The boy-king was buried in a white marble vault beneath the altar of Henry VII’s Lady Chapel and his grave was left unmarked until a memorial stone was placed in front of the altar in 1966. The stone reads:
“IN MEMORY OF KING EDWARD VI BURIED IN THIS CHAPEL THIS STONE WAS PLACED HERE BY CHRIST’S HOSPITAL IN THANKSGIVING FOR THEIR FOUNDER 7 OCTOBER 1966.”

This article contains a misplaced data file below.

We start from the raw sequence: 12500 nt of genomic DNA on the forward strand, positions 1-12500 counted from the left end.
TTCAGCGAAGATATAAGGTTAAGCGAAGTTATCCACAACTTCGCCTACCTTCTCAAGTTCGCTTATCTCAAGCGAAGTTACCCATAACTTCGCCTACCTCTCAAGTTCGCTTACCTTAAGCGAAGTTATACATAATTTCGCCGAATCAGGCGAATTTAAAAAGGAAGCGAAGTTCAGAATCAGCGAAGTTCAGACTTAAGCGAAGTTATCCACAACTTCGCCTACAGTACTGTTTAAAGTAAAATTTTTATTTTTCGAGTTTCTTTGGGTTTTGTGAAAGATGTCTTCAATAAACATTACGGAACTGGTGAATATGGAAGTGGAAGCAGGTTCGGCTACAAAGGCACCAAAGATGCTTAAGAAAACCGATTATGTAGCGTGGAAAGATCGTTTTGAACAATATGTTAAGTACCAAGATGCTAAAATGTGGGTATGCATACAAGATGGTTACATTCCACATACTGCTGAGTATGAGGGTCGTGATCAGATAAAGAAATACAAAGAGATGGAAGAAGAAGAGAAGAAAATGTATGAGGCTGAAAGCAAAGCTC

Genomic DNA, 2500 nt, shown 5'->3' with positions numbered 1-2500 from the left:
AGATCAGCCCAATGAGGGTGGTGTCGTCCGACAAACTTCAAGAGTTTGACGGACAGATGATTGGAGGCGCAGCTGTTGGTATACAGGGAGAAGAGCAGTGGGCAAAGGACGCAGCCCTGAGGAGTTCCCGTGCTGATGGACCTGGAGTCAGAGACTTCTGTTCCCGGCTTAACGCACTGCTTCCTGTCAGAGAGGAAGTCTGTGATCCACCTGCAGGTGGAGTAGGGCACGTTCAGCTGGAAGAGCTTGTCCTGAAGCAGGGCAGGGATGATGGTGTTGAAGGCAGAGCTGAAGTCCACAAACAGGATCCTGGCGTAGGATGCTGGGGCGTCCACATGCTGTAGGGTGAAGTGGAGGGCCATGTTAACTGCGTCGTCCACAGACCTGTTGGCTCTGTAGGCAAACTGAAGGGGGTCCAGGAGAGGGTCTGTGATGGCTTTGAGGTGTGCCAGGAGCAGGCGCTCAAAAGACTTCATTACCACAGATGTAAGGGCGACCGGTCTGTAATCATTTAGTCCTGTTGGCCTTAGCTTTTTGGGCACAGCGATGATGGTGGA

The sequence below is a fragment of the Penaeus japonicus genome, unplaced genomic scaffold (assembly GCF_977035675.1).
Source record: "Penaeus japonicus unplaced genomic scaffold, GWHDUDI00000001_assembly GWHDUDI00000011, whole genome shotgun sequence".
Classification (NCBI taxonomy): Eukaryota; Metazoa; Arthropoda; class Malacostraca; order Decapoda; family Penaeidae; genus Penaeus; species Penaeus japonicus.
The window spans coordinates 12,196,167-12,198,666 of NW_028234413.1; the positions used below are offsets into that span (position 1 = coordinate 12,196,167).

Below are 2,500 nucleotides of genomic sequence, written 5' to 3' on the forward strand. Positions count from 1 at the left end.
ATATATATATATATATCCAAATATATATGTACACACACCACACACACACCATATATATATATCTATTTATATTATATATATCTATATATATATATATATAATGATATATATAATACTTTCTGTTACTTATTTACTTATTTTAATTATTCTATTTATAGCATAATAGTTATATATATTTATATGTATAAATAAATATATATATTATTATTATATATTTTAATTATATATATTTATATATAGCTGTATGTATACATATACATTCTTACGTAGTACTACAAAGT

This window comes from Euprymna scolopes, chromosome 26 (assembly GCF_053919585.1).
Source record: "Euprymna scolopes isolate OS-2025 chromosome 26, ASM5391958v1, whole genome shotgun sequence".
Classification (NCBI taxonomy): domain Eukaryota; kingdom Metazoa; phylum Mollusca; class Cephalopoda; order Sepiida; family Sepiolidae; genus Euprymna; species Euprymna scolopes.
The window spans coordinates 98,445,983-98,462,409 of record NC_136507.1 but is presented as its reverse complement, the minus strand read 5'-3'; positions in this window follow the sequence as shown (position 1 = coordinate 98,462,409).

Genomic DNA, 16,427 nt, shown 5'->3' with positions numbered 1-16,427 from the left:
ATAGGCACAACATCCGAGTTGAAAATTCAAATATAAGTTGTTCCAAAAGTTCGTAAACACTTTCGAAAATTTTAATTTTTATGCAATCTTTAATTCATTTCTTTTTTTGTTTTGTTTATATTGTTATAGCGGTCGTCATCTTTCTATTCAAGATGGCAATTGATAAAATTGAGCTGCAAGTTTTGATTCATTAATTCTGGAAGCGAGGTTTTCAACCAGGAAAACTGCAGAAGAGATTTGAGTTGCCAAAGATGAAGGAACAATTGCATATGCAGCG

Edward had died on 6th July 1553 but the struggle for the throne, between the heir he had appointed, Lady Jane Grey, and his half-sister, Mary, plus discussions between Mary I and her ministers over his funeral rites, had led to a delay in burial. It was finally decided that Edward would be buried with Protestant rites, the first use of the English Book of Common Prayer for the funeral of a monarch, and it was Thomas Cranmer, Archbishop of Canterbury, who performed the service. The Catholic Queen Mary I held a private mass at the Tower of London, instead, and ordered three days of Catholic requiem masses for his soul.